It’s where All-Americans and Olympians are born.
The 45th annual Elks Invitational invades Fallon on Saturday as close to 40 teams from Nevada and California visit the Lahontan Valley in the first large meet of the season. Events start at 8:30 a.m. at the Edward Arcinienga Athletic Complex as the mainstay invitational showcases some of the best talent in the Silver State, including several Greenwave standouts.
“Everybody’s here,” Fallon girls coach Paul Orong said. “It shows us against the 4A and shows all the tremendous athletes in the lower levels. People start standing out. A lot of 4A schools just had conference meets. Now, everybody’s getting together and you can see who’s the best in Northern Nevada in any conference. It’s going to be the best competition we’re going to see so far.”
It’s also a chance for the Greenwave to show the hometown that something special is brewing this season. For 2001 Fallon grad and Olympian Aarik Wilson, the Elks Invitational stands out as one of the best meets.
“The biggest thing that stood out for me with the Elks Invite was definitely being able to compete on our home track,” said Wilson, who now works at F.A.S.T., a training program in Reno. “There is nothing quite like getting to tear up the track you practice on, especially with all of the hometown support right there.”
Fallon, like many of the schools in the region, opened the season two weeks ago with a small conference meet before traveling to Lyon County last weekend for the 84th annual Yerington Relays. The Greenwave has so far shown that it will challenge for the top spot in both the boys and girls divisions. T.J. Mauga (shot put and discus) and Colton Peterson (sprints) have stood out on the boys side, while Utah State signee Whitney Skabelund leads a strong jumping corps.
The last time Fallon won a team title at the Elks was in 2011 in the small school division before bumping to the large school group a year later. In 2012 and 2013, the boys took second while the girls have never won a team title. But it could change this year.
“I think a lot of kids are excited when looking at the number of schools and kids who are coming,” said Fallon boys coach Steve Heck, who has 38 teams coming to Fallon this weekend. “For the younger kids, it’s a little intimidating. The excitement of competing at home with such a large crowd, it’s exciting. It’s new and something they haven’t experienced before.”
Wilson still remembers his freshman year with the Greenwave and competing in the Elks Invitational for the first time. His favorite moment was competing in the long jump when he leaped 19 feet, 2 inches. Wilson would later specialize in the triple jump where he won it his last three years in Fallon in addition to one more long jump title.
“It was my first meet with the varsity and I was lucky enough to get second in the long jump,” said Wilson, who won the triple jump at the 2008 U.S. Olympic Trials. “I wasn’t good enough to compete in the triple jump yet at that meet.”
But Wilson wasn’t the only Fallon athlete to dominate the Elks.
Brandon Hockenberry won the long and triple jumps in 2006 after taking the triple jump title in 2005. Sarah Burton won both the long and triple in 2007, while Heck’s two sons, Greg and Nathan, each won a pole vault title with Nathan also taking the 110 hurdles. In the 1990s, Rachel Sorensen captured all three jumping events in 1997 and Dixie Williams was one of the best hurdlers from 1992-94. In the 1980s, Todd Anderson won the triple jump twice and Matt Biddinger was the discus and shot put champion during the 1987 and 1988 seasons.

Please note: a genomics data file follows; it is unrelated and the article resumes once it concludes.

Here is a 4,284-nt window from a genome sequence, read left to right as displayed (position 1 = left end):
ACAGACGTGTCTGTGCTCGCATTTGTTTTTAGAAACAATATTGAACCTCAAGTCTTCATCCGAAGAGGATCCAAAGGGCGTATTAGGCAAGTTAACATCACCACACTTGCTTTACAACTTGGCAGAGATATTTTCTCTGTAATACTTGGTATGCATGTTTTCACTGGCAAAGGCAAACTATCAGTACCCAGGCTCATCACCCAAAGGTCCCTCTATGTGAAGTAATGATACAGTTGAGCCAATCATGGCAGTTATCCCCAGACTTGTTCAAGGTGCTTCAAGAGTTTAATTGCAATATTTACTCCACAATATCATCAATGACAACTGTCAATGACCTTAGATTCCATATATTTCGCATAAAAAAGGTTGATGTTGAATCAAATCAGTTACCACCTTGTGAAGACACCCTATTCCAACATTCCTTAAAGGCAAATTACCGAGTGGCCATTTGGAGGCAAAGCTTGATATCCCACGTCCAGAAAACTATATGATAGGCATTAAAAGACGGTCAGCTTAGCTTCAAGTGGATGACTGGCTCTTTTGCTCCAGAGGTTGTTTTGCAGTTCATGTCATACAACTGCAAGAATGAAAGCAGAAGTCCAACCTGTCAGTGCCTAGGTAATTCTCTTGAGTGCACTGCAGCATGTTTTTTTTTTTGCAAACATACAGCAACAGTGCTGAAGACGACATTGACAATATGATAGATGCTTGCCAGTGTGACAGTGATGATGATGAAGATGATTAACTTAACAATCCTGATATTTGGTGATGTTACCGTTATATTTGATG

“We’ve just had some tremendous performances over the year,” coach Heck said. “Every year, it seems like we get a couple records broken. We get the best of the best of the north out here. Last year, we had four meet records broken. We had a great time in the 4x8. There’s always something. It’s just exciting to see those kinds of performances on the home track. Everyone’s excited and cheering. It’s neat to have it happen in Fallon.”
Both Heck and Orong have seen their share of impressive performances at the Elks Invitational throughout the years. Records fall and some of these student-athletes find careers in college and even in the pros, like Wilson. Fallon’s Tristen Thomson broke the school’s 800-meter record last year as a senior at the Elks Invitational and is now running at Division II Concordia University in Irvine, Calif. Heck’s son, Nathan, is a sophomore pole vaulting at Division I Idaho State.
None of this would be possible, however, if it were not for the volunteers.
About 70 help the Fallon program on the biggest Saturday in March and without their help, both Heck and Orong said the meet would stumble and not run so smooth.
“The kids are all responsible to bring somebody and then we have the diehards,” Heck said of the volunteer group. “We get a lot of compliments about how well we run things. It’s an organizational mess for me to get it down. Without them, it wouldn’t happen.”
The Elks Invitation kicks off the large meets with the two-day Reed meet next weekend. Fallon, though, will get to host another large meet at the end of the season with the regional qualifier. That meet, like the Elks, will benefit from the strong support of the volunteers and community, which Wilson still remembers as the biggest reason for its success.
“The Elks Invitational is definitely one of — if not — the best run meet in the state,” said Wilson, who was an All-American at Indiana. “The organization and attention to detail is second to none. There was definitely more than a few collegiate and international competitions that I wish would take notes from our crew.”